Closed until April, then for the weekends only

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[Fact Sheet](/media/resources/fact-sheet/"Backgrounder":/media/resources/backgrounder/)

Fact Sheet

History

The Blue River has long provided transportation. First to native
Americans then for pioneers and early settlers, who also set up grist
mills on the river including the one at Milltown where Cave Country
Canoes is now located. Private paddlers began using the river for
recreation after 1960. The first canoes were rented in 1969. The Blue
River Marina, one of the predecessor businesses to Cave Country Canoes,
started at this time as an outgrowth of a fishing boat rental and bait
shop. In 1984, Murphy’s Canoe Rental, a competitor of Blue River Marina
was purchased by the owners of Marengo Cave and renamed Cave Country
Canoes. In 1985, the owner of Blue River Marina retired and sold it to
Cave Country Canoes. The facilities have been operated jointly for over
25 years.

Rental Fleet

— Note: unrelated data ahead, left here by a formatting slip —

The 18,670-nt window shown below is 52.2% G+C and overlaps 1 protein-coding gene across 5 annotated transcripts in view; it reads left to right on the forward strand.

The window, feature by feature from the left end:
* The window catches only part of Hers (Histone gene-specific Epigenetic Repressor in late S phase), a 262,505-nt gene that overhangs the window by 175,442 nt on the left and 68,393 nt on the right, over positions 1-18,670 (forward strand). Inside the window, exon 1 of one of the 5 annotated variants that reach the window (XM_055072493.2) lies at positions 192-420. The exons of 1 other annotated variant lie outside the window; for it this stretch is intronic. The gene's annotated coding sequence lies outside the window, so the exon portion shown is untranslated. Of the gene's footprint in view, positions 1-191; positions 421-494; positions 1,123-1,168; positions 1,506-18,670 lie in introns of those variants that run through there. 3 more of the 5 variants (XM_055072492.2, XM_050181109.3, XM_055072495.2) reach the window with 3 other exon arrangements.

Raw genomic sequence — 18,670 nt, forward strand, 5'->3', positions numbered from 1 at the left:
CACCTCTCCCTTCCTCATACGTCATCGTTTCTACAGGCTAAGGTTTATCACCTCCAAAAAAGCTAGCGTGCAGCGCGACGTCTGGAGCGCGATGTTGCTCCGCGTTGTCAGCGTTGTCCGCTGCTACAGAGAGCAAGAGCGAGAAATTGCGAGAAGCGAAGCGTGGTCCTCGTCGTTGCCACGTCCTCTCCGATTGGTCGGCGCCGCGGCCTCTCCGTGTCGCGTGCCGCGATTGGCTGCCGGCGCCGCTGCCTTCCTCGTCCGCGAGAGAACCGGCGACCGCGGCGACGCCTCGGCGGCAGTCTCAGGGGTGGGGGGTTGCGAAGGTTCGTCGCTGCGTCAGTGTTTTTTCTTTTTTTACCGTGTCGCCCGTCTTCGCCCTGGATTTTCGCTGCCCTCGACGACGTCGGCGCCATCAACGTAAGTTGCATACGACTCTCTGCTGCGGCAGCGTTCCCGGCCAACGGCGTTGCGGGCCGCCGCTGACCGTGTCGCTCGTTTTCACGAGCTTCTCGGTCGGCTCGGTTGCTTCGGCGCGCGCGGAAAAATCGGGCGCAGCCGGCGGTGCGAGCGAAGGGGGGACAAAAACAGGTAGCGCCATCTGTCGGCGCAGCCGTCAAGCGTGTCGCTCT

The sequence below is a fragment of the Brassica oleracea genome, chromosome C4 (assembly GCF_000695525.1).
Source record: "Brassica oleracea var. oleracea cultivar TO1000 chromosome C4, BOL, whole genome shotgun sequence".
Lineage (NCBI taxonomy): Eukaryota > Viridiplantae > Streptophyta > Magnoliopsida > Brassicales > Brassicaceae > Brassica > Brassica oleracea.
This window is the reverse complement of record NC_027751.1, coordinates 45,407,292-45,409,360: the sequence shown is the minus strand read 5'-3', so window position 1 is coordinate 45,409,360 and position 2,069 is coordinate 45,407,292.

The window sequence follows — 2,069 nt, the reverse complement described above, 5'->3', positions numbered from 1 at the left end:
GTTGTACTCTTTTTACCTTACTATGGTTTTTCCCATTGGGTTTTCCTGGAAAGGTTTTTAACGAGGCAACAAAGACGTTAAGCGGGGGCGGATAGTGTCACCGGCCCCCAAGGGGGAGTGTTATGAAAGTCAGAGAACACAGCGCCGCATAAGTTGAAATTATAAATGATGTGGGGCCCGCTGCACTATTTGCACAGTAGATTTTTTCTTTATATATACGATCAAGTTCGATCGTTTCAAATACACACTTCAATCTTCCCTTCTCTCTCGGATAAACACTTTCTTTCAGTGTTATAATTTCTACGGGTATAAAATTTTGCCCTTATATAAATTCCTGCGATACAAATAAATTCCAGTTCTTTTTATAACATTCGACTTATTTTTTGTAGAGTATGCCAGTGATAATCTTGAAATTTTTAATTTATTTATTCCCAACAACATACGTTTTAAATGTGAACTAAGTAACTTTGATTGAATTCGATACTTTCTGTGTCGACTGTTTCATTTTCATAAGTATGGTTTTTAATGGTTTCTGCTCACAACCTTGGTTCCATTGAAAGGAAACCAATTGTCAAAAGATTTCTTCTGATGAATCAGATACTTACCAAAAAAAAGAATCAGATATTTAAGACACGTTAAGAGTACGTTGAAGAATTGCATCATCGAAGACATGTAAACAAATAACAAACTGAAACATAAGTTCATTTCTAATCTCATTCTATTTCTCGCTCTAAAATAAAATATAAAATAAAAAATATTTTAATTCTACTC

Over 450 canoes and one person kayaks. A fleet of vans and buses
provides transportation.

Customer Base

Cave Country Canoes outfits 30,000 guests per season depending on the
weather and water levels.

Trips Offered

Cave Country Canoes offers trips from 7 miles to 26 miles in length. The
livery uses different sections of the river depending on water levels to
provide both half and full day trips throughout the April-October
operating season.

Other Facilities

The livery offers a 4-acre camping area along the river for use by
organized groups and guests taking multi-day trips.

Operating Season

Cave Country Canoes operates from April 1 to October 31, weather and
water levels permitting. Because of river and weather conditions, guests
should always call a day ahead of time for an update on conditions.
April, September and October are weekend only.

Blue River

The Blue River is Indiana’s first designated state scenic river. The
river is considered Indiana’s cleanest and highest quality stream. It is
a superior small mouth bass fishery and home to several endangered
species including the Hellbender, one of the world’s largest
salamanders. The river is noted for its great natural beauty, abundant
wildlife, and its great family canoeing through numerous Class I
riffles. The river is controlled by the Blue River Commission, which
limits access and development along the river corridor. The river is the
most spring fed of all Indiana streams as it drains one of Indiana’s
largest cave areas, although it flows less than 100 miles from its
headwaters northeast of Salem to its confluence with the Ohio River near
Leavenworth.

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